Rabbit teeth grow continuously throughout their lives. Normal chewing action wears them down just to the point that they don’t overgrow. This is one of the reasons that it’s important to feed your rabbit a high-fiber diet.

A rabbit that has a malocclusion, or an obstacle to bringing the teeth of the upper and lower jaws into contact, does not have this normal wearing action and can suffer overgrown teeth. This problem can be serious enough to inhibit the ability to eat. Most rabbits do fine if their teeth are trimmed periodically. On select cases, a vet will remove the problem teeth, including those that don’t respond to periodic trimming.

Overgrown rabbit incisors.

If the overgrown teeth are the four front ones (incisors), they can be easily trimmed periodically and normal eating will return. When the molar teeth are involved, the problem can be more severe. The molar teeth can have points that lead to pain when chewing; thus, a rabbit will stop eating.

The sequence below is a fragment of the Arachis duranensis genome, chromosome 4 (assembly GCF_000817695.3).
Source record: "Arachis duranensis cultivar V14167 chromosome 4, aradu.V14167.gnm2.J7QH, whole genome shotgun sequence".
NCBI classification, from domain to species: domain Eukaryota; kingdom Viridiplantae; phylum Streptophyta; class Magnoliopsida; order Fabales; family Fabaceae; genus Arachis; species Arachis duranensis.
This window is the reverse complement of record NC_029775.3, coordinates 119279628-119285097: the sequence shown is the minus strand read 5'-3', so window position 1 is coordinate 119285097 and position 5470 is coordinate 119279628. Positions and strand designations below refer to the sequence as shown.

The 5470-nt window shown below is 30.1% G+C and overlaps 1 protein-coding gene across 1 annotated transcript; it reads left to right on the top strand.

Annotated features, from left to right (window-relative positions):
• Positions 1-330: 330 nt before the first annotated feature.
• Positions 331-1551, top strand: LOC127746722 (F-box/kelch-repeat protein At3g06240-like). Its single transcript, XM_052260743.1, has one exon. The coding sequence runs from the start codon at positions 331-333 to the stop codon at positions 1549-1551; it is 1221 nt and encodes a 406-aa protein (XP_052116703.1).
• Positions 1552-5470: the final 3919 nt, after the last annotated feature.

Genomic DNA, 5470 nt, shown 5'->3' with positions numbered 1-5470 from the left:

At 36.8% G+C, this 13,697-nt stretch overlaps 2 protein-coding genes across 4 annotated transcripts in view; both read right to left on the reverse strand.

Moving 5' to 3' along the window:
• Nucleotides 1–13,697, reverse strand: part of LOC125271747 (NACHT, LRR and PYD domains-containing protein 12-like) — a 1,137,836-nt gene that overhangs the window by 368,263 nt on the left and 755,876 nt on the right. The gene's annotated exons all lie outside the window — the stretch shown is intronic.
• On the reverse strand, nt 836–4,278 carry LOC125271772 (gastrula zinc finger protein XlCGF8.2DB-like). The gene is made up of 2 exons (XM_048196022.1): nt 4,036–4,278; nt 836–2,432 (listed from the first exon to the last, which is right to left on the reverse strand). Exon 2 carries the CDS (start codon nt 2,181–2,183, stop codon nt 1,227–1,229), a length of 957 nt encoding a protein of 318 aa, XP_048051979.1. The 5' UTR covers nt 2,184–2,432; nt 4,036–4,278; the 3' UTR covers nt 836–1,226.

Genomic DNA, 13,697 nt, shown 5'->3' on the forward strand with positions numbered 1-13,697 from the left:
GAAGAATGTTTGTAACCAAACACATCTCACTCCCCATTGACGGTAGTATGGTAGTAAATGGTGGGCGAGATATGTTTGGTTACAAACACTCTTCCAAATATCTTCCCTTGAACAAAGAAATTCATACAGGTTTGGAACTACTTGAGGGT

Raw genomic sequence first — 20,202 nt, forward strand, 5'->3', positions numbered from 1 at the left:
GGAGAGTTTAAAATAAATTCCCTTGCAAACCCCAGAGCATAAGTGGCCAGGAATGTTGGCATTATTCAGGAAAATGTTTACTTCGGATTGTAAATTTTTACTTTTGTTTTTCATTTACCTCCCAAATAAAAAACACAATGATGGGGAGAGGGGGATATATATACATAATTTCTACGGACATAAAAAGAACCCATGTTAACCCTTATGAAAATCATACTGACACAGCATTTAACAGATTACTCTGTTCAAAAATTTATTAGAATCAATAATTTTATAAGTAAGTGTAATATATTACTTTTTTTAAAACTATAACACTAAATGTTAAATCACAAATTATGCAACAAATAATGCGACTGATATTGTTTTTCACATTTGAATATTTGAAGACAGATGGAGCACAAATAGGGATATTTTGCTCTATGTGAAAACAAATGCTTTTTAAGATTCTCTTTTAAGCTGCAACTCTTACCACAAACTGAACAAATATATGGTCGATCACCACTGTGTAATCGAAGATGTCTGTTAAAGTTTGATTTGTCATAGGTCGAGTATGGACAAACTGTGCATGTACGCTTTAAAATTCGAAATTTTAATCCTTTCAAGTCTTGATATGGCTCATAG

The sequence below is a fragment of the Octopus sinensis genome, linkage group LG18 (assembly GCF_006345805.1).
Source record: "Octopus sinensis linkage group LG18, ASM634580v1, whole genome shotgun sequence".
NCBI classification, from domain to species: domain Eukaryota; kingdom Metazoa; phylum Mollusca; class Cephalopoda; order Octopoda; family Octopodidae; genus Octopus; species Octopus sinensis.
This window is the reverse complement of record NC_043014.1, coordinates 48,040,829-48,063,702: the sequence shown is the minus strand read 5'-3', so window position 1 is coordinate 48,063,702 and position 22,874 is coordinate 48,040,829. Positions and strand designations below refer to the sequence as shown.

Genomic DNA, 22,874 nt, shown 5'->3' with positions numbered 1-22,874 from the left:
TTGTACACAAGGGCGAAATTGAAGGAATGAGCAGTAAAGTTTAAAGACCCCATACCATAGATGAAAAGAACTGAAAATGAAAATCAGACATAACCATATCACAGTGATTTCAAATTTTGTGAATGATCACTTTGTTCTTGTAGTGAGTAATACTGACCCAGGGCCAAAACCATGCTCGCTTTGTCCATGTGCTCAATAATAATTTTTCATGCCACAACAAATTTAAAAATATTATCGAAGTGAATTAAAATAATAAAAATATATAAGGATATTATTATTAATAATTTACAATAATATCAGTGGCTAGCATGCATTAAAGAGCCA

In some cases, the roots of the molar teeth will overgrow, leading to an even more severe problem. If the roots elongate, the teeth may abscess and will be difficult to treat. This is diagnosed by a radiograph. Removal is usually the only choice in many of these cases. Sometimes, the problem is chronic and the rabbit does not respond to treatment.

You can learn much more about this potentially serious health problem in rabbits by going to our web page on rabbit teeth problems.